Eagles on Lent I?
  • GavinGavin
    Posts: 2,799
    This Sunday is Lent I. The Church prescribes the use of psalm 91, Qui habitat, for pretty much all the propers. As some have pointed out, hymnody is sometimes a fine option to replace the proper chant, so long as it correlates the the propers. So given that, which of you Faithful Sons of the Church will be using "On Eagle's Wings" at Mass? Many of us are at parishes where we "have" to use it - so are you getting it out of the way for the whole year tomorrow or what? Using it because you like it? Refusing to use it because the text is bizarre or the music worthless? Or are you lucky enough to be able to use chant and avoid the issue altogether?
  • CharlesW
    Posts: 11,951
    That puzzles me a bit. The books I am using prescribe Psalm 25 - "Your ways, O Lord, are love and truth," for the March 1 Responsorial Psalm. Where did you get the eagles song? Of course, I think that bird needs to get plucked.
  • Meow
  • WGS
    Posts: 299
    The Liber Usualis for Lent 1 uses Psalm 90(91) all the way for the EF as does the Gregorian Missal for the OF.
  • an example of how the responsorial psalms don't match the graduals?
  • It's not the psalm this year by way of the OF lectionary - however, it is still the proper entrance antiphon, offertory, and communion antiphon per the graduale romanum and the lectionary.

    And yes, I used it for Communion this week. It is a paraphrase of the proper, they will sing it, and it is the best place to use it all year - so why not?
  • chonakchonak
    Posts: 9,176
    The verses of "On Eagle's Wings" can be reasonably called a paraphrase of Psalm XC(91), but the refrain doesn't qualify.

    "And he will raise you up on eagle's wings"

    The Psalm does not say this. It says that He will "shelter you with his pinions; under his wings you will find refuge". It does not mention eagles, and does not include the concept of God raising anyone, let alone on wings.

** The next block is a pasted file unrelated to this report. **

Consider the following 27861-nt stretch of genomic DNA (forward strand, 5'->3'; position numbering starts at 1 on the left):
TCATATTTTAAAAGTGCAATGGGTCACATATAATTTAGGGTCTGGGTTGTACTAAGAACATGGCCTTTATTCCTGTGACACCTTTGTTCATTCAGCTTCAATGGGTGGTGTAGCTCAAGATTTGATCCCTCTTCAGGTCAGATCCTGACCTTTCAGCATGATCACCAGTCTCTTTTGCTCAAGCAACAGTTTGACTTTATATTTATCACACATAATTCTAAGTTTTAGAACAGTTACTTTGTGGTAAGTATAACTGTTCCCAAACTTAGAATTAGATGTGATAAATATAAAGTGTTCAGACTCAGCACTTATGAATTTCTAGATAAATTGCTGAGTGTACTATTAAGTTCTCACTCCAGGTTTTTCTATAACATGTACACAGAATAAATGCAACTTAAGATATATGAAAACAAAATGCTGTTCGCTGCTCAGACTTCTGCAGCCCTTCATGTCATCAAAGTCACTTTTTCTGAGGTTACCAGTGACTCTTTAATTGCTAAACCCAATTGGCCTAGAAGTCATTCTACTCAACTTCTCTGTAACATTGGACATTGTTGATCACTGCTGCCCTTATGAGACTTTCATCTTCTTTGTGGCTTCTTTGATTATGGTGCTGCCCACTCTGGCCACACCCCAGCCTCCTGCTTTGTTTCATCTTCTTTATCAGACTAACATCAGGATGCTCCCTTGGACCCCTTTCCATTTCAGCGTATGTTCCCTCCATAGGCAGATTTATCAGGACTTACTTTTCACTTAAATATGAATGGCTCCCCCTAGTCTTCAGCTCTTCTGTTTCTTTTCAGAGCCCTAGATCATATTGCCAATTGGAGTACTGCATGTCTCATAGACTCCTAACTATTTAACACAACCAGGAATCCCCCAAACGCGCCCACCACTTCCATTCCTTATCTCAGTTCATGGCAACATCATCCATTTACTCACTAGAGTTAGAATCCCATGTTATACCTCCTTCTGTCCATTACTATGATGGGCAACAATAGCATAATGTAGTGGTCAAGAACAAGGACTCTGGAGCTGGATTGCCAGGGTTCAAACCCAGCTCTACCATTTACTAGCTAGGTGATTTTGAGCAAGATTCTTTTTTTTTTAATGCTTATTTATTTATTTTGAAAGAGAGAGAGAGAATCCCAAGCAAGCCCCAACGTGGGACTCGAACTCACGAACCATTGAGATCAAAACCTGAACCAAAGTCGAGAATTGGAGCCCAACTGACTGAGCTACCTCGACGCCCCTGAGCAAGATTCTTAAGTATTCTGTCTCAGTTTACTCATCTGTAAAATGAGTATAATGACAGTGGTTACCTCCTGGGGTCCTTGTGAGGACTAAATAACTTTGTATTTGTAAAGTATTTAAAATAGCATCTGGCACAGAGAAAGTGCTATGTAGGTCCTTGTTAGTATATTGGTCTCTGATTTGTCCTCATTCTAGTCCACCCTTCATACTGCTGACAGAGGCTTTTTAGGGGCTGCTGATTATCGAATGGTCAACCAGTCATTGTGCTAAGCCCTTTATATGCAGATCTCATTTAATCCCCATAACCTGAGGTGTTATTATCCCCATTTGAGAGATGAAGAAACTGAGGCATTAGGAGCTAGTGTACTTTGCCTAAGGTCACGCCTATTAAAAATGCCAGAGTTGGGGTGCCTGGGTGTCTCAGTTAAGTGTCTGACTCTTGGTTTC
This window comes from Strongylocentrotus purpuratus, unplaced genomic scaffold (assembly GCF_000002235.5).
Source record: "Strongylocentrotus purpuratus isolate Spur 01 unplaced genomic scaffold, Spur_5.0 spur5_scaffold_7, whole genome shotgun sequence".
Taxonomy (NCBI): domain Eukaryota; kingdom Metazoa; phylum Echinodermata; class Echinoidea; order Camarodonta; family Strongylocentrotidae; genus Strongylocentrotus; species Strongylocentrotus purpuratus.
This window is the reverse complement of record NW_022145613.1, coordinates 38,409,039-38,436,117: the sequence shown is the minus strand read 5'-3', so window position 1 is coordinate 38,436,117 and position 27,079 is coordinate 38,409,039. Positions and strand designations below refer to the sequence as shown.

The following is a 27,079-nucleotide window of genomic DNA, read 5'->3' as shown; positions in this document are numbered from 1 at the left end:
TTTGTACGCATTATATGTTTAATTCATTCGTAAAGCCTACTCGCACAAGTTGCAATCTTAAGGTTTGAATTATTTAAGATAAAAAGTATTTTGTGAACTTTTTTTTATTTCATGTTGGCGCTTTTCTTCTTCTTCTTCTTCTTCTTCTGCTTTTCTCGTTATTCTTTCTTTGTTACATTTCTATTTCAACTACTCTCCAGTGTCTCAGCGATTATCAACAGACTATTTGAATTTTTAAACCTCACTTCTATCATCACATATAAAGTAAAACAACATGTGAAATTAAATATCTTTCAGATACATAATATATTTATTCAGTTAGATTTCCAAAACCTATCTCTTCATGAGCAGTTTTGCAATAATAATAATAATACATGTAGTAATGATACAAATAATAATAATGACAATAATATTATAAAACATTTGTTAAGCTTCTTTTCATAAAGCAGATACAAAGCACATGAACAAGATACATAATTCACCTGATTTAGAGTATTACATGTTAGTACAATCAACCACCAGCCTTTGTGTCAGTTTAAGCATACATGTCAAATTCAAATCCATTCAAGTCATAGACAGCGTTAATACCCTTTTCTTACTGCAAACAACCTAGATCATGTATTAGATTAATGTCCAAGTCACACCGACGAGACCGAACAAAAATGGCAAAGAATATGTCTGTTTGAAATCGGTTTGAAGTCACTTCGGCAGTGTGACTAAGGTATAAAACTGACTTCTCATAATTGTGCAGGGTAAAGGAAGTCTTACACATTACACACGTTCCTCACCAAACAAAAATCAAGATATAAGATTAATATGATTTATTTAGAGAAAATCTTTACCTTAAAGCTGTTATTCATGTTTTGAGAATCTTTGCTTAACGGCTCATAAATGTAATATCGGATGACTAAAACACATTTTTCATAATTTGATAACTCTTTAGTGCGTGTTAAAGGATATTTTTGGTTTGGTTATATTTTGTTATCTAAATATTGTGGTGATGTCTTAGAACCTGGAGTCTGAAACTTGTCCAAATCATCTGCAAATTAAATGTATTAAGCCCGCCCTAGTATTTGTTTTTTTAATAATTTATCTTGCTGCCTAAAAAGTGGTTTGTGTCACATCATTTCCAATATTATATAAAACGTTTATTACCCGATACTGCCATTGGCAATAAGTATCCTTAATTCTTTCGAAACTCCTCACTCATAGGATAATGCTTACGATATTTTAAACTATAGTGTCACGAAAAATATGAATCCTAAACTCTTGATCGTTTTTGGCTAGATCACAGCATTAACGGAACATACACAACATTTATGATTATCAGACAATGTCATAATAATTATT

"Bear you on the breath of dawn, make you to shine like the sun"

    This is pure invention, apparently unrelated to anything in the Psalm.

    "and hold you in the palm of his hand."

    This is also not found in the Psalm. The closest expression speaks of the angels of God, that "with their hands they shall support you", not that God will hold you.

    So I don't think OEW would be a suitable substitute for a Psalm XC(91) gradual.
  • Last year on the first Sunday of Lent we (Harmonia quartet) sang Johann Kaspar Aiblinger's "Scapulis suis" for Offertory and the Scapulis suis chant from the Gradual for Communion simply because they are the proper texts for the first Sunday of Lent. We don't have enough voices for the Palestrina setting, or I would have loved to do that.

    If I had my druthers, I'd never sing "On Eagles Wings" again. Too pop for me and way too saccharine ("and holllllllllld you . . . hold you in the palllllllllm . . . of his hand").
  • Yeah, the refrain isn't really the psalm. There IS a reading I think it is based on; I can't remember what book, but it is old testement. The reading comes up every three years in the summer. It says something about "how he raised you up as on eagles' wings".

    Anyway, tomorrow the morning choir is chanting Scapulis Suis at the offertory, so all as well. With that, I can deal with "Eagles' Wings" at communion once a year.
  • Guilty as charged.
  • ditto
  • priorstf
    Posts: 460
    PGA - Perhaps Exodus 19:4 You have seen for yourselves how I treated the Egyptians and how I bore you up on eagle wings and brought you here to myself.
  • For Lent I at our Missa Cantata at Saint Edward, Newark CA we will sing:
    Hymn in Procession: "From Ashes to the Living Font" at the Sanctuary- the
    Introit & the Kyrie of Mass XVII (c), Responsorial Psalm- Tone 1 Fr. Jeffrey Keyes,
    at the Offertory: "Scapulis suis" (Chant) followed by Palestrina's setting of
    "Scapulis suis" Sanctus & Agnus Dei of Mass XVII; Communio: "Scapulis suis"
    with additional verses from "Communio," followed by "Psalm 91" setting by
    A. Gregory Murray, OSB/Gelineau. Closing Procession: "Lord, Who Throughout
    these Forty Days"
  • CharlesW
    Posts: 11,951
    In this area, "Eagle's Wings" has become so closely identified with funerals, it doesn't get used for much else. I have been in my current job since 2001, and haven't played it once at a Sunday mass.